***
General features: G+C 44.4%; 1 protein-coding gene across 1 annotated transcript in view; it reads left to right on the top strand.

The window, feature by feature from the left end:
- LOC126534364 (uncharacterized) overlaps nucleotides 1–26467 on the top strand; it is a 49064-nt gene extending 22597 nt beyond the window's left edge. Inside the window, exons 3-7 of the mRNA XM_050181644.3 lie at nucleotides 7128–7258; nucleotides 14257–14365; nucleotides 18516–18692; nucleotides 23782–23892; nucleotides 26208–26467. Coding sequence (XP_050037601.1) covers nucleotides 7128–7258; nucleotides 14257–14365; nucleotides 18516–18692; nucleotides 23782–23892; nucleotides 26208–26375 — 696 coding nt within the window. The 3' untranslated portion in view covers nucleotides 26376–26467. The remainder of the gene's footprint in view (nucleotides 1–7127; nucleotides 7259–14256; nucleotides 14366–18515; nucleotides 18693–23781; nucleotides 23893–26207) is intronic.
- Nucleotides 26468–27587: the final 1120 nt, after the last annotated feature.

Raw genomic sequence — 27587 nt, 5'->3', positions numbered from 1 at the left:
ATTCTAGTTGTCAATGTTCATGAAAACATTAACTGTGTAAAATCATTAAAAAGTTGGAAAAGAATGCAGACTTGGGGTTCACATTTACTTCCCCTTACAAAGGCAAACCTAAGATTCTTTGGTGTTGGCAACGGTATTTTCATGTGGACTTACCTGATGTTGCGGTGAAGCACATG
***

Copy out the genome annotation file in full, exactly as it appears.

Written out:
General features: G+C 44.4%; 1 protein-coding gene across 1 annotated transcript in view; it reads left to right on the top strand.

The window, feature by feature from the left end:
- LOC126534364 (uncharacterized) overlaps nucleotides 1–26467 on the top strand; it is a 49064-nt gene extending 22597 nt beyond the window's left edge. Inside the window, exons 3-7 of the mRNA XM_050181644.3 lie at nucleotides 7128–7258; nucleotides 14257–14365; nucleotides 18516–18692; nucleotides 23782–23892; nucleotides 26208–26467. Coding sequence (XP_050037601.1) covers nucleotides 7128–7258; nucleotides 14257–14365; nucleotides 18516–18692; nucleotides 23782–23892; nucleotides 26208–26375 — 696 coding nt within the window. The 3' untranslated portion in view covers nucleotides 26376–26467. The remainder of the gene's footprint in view (nucleotides 1–7127; nucleotides 7259–14256; nucleotides 14366–18515; nucleotides 18693–23781; nucleotides 23893–26207) is intronic.
- Nucleotides 26468–27587: the final 1120 nt, after the last annotated feature.

Raw genomic sequence — 27587 nt, 5'->3', positions numbered from 1 at the left:
ATTCTAGTTGTCAATGTTCATGAAAACATTAACTGTGTAAAATCATTAAAAAGTTGGAAAAGAATGCAGACTTGGGGTTCACATTTACTTCCCCTTACAAAGGCAAACCTAAGATTCTTTGGTGTTGGCAACGGTATTTTCATGTGGACTTACCTGATGTTGCGGTGAAGCACATG